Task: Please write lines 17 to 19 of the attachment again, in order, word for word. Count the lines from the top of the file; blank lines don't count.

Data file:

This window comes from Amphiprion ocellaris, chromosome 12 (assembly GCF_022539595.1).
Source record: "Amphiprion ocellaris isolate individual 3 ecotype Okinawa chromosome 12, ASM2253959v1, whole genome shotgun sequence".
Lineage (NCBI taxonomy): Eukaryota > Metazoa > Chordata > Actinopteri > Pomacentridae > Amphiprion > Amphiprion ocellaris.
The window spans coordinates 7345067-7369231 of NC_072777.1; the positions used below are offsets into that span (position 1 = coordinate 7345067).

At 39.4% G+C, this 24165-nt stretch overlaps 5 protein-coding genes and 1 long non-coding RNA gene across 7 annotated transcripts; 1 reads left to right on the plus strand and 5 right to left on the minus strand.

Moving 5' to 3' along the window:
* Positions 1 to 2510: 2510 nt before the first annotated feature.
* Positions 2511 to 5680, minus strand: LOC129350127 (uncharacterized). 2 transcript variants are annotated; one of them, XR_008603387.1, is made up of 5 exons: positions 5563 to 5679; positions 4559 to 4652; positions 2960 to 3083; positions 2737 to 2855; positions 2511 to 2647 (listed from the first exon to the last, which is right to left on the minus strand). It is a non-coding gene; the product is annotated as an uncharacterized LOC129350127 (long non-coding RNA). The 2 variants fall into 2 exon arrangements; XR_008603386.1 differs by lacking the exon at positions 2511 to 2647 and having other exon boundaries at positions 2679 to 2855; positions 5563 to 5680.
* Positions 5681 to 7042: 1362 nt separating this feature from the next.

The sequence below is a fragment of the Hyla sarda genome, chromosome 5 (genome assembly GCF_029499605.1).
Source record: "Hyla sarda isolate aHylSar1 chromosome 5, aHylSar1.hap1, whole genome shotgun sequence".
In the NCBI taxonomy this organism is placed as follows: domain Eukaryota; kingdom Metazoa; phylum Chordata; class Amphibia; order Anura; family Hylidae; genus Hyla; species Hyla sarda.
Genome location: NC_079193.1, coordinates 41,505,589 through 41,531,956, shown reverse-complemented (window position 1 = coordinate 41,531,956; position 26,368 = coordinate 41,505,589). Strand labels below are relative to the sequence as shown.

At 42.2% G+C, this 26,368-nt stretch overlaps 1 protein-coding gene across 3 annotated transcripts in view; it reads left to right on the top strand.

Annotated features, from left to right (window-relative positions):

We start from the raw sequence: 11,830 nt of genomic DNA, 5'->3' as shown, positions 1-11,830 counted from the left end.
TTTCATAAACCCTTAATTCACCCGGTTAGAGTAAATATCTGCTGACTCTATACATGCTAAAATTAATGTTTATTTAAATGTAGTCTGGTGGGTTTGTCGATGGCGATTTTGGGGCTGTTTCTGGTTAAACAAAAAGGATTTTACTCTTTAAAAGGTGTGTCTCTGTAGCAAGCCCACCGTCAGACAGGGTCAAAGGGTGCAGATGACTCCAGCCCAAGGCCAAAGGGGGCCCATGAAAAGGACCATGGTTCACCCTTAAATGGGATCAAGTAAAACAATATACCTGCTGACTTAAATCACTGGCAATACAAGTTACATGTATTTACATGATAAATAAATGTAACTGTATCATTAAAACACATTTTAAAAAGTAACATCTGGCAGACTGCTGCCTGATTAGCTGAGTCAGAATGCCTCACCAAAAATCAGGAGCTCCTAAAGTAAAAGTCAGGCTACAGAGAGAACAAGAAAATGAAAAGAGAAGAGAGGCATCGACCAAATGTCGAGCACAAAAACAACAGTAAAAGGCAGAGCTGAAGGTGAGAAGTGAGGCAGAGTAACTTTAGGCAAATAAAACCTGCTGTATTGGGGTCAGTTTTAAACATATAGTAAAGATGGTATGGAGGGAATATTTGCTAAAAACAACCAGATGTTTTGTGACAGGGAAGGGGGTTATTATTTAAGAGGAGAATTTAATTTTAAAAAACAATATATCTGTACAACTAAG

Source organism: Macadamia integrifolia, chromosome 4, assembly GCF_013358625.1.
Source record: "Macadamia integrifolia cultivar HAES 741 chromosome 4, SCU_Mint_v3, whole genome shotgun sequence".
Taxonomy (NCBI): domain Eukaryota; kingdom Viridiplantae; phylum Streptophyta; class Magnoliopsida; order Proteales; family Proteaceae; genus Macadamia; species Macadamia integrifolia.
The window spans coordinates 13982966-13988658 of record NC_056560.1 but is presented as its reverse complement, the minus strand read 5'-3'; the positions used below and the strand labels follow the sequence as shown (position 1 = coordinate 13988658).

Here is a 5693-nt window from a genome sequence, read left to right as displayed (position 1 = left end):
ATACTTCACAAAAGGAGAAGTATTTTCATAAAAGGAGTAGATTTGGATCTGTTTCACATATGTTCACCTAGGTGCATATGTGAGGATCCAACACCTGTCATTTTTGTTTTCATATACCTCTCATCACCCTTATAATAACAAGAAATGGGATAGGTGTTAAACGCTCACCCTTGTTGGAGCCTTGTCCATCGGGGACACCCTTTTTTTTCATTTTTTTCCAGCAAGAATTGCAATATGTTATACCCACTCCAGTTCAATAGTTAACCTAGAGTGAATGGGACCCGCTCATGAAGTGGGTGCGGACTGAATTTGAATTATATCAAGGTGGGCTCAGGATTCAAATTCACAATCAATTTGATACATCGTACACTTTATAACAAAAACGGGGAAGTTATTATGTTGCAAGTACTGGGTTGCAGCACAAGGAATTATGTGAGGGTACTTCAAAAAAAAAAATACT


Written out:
TTTCATAAACCCTTAATTCACCCGGTTAGAGTAAATATCTGCTGACTCTATACATGCTAAAATTAATGTTTATTTAAATGTAGTCTGGTGGGTTTGTCGATGGCGATTTTGGGGCTGTTTCTGGTTAAACAAAAAGGATTTTACTCTTTAAAAGGTGTGTCTCTGTAGCAAGCCCACCGTCAGACAGGGTCAAAGGGTGCAGATGACTCCAGCCCAAGGCCAAAGGGGGCCCATGAAAAGGACCATGGTTCACCCTTAAATGGGATCAAGTAAAACAATATACCTGCTGACTTAAATCACTGGCAATACAAGTTACATGTATTTACATGATAAATAAATGTAACTGTATCATTAAAACACATTTTAAAAAGTAACATCTGGCAGACTGCTGCCTGATTAGCTGAGTCAGAATGCCTCACCAAAAATCAGGAGCTCCTAAAGTAAAAGTCAGGCTACAGAGAGAACAAGAAAATGAAAAGAGAAGAGAGGCATCGACCAAATGTCGAGCACAAAAACAACAGTAAAAGGCAGAGCTGAAGGTGAGAAGTGAGGCAGAGTAACTTTAGGCAAATAAAACCTGCTGTATTGGGGTCAGTTTTAAACATATAGTAAAGATGGTATGGAGGGAATATTTGCTAAAAACAACCAGATGTTTTGTGACAGGGAAGGGGGTTATTATTTAAGAGGAGAATTTAATTTTAAAAAACAATATATCTGTACAACTAAG

Source organism: Macadamia integrifolia, chromosome 4, assembly GCF_013358625.1.
Source record: "Macadamia integrifolia cultivar HAES 741 chromosome 4, SCU_Mint_v3, whole genome shotgun sequence".